Paris-Brussels History from Wikipedia –
The Brussels Cycling Classic (known until June 2013 as Paris–Brussels) is a semi classic European bicycle race, one of the oldest races on the international calendar.
Paris–Brussels was first run on 12 August 1893 as an amateur event over a distance of 397 km, Belgian Andre Henry took the inaugural victory from compatriot Charles Delbecque with France’s Fernand Augenault coming in third. The race did not return to the racing calendar until 1906 when it was run as a two-day event on 3 and 4 June. The first stage of this 1906 event was run from the Paris suburb of Villiers-sur-Marne to Reims over 152 km and was won by France’s Maurice Bardonneau. Albert Dupont took the more challenging second stage on the following day from Reims to Brussels over 239 km to take the overall race victory from compatriots Jules Patou and Guillaume Coeckelberg. The following year the race reverted to being a one-day race and quickly established itself as one of the Spring Classics with a date towards the end of April, between Paris–Roubaix and Gent–Wevelgem. The event lost its prestige during the 1960s when the race was beset by traffic problems between the two capitals and the Dutch promoted Amstel Gold Race took its place on the classics calendar. The race was not run between 1967 and 1972.
When the race returned in 1973 it was staged on a midweek date towards the end of September, just before Paris-Tours. The 1973 race was won by Eddy Merckx. In 1996 the race was switched from its midweek date back to being run on a Saturday. The most individual wins stood for a long time at three, by Octave Lapize (France) and Felix Sellier (Belgium). Lapize won in 1911, 1912 and 1913 and Sellier in 1922, 1923 and 1924. Lapize could have been a four-time winner but was disqualified after crossing the line first in the 1910 race when he and two other riders did not observe a mid-race neutralized section, Maurice Brocco who crossed the line in fourth place was declared the eventual winner. In 2007, Robbie McEwen broke the record by winning his fourth race, and bettered this again with a fifth win in 2008.]
In 2005 the race was set to change its name to the Grand Prix Eddy Merckx when an agreement was reached by the race organizers to amalgamate the two events. However, the deal fell through at the last minute and Paris–Brussels retained its name and the Grand Prix Eddy Merckx, a two-rider time trial event, disappeared from the racing calendar.
Octave Lapize’s second victory in 1912 had an element of good fortune about it, Lucien Petit-Breton and Cyrille van Hauwaert had broken away and the race looked certain to be decided between them when both riders were knocked off their bikes by a police horse allowing Lapize to overtake and claim victory. The 1921 race won by Frenchman Robert Reboul was made controversial by the fact that a group of riders chasing a 15-man breakaway (including Reboul) was sent down the wrong route by the race director. One of the riders sent the wrong way in that 1921 race was Felix Sellier who made up for that disappointment by triumphing in the next three editions of the race. His three victories were not without difficulties, however, in 1922 he survived a fierce attack from a cloud of insects, in 1923 he had to catch a break that had gained a fifteen-minute advantage and in 1924 he suffered two punctures in the latter part of the race just as the vital break was forming.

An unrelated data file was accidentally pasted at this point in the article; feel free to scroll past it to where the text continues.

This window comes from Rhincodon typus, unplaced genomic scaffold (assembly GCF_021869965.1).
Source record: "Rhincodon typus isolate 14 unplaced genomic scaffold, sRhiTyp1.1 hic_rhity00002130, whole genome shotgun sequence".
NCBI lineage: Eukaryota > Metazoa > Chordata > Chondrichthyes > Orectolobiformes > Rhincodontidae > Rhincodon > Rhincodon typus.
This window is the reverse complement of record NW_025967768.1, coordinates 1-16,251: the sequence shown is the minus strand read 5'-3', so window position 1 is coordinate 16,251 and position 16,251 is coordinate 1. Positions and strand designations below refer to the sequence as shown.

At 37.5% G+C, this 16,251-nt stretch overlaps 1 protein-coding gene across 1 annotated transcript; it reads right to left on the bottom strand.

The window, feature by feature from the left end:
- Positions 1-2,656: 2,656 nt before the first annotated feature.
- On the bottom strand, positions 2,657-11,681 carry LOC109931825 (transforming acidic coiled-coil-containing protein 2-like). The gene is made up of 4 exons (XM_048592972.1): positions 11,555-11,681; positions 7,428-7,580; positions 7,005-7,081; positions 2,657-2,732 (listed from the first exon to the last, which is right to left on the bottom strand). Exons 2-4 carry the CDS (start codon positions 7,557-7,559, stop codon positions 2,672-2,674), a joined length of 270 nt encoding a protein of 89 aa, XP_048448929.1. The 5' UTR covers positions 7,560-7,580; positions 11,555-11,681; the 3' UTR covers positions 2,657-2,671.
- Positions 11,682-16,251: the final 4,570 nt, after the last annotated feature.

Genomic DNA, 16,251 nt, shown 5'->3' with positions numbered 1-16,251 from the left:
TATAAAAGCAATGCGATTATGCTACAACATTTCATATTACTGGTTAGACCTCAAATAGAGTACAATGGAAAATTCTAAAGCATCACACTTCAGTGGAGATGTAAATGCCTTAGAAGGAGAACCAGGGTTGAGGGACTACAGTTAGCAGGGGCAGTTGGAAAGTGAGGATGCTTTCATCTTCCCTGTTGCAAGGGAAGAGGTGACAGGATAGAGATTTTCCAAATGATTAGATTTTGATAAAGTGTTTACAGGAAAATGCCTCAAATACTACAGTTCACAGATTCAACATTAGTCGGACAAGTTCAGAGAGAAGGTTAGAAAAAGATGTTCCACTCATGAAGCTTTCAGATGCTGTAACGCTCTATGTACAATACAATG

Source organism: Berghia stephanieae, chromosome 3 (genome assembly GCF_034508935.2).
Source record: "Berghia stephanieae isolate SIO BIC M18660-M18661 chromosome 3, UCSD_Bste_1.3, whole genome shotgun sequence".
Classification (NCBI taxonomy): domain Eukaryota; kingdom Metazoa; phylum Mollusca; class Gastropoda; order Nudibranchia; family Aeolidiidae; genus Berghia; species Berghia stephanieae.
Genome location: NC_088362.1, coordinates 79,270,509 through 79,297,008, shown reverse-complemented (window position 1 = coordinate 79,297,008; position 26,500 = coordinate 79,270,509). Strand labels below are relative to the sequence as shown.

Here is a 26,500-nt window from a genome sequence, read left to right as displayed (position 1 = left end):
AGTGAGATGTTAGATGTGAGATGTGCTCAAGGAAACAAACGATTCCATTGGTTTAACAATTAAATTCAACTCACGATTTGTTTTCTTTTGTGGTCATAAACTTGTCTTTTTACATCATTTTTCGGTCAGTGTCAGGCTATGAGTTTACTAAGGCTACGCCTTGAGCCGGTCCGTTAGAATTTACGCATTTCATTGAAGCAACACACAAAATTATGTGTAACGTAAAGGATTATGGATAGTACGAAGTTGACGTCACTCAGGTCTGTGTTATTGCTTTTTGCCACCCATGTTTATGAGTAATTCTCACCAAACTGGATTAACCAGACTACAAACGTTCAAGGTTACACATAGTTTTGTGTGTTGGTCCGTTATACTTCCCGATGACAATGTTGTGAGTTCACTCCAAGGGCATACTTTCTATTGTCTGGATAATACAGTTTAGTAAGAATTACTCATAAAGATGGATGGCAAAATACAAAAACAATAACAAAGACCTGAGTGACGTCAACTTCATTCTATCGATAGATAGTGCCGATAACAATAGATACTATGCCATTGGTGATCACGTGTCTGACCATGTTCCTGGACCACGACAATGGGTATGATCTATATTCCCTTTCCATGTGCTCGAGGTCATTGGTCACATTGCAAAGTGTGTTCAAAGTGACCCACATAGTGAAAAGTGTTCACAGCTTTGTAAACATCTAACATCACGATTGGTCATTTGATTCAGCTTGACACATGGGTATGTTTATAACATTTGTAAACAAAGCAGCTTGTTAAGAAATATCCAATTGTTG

The victory by Belgian Ernest Mottard in 1930 featured one of the great escapes in the history of the race, Mottard broke away from the peloton with 130 miles (209 km) remaining and stayed away until the finish. Ireland’s Shay Elliott was particularly unfortunate in 1958, he had a lead of over a minute with only three miles remaining when he smashed the frame of this bike with no team car near at hand, he was offered a touring bicycle by a spectator but was quickly caught by the chasing bunch and finished well down the field with Belgium‘s Rik Van Looy taking final victory. The 1963 edition of the race was made memorable by a small breakaway forming well before the border into Belgium, which was a rare event in itself. The break established a 13-minute lead and included Britain’s Tom Simpson who was expected to win, being the best sprinter in the break, however his gears slipped in the final sprint and he lost out to France’s Jean Stablinski.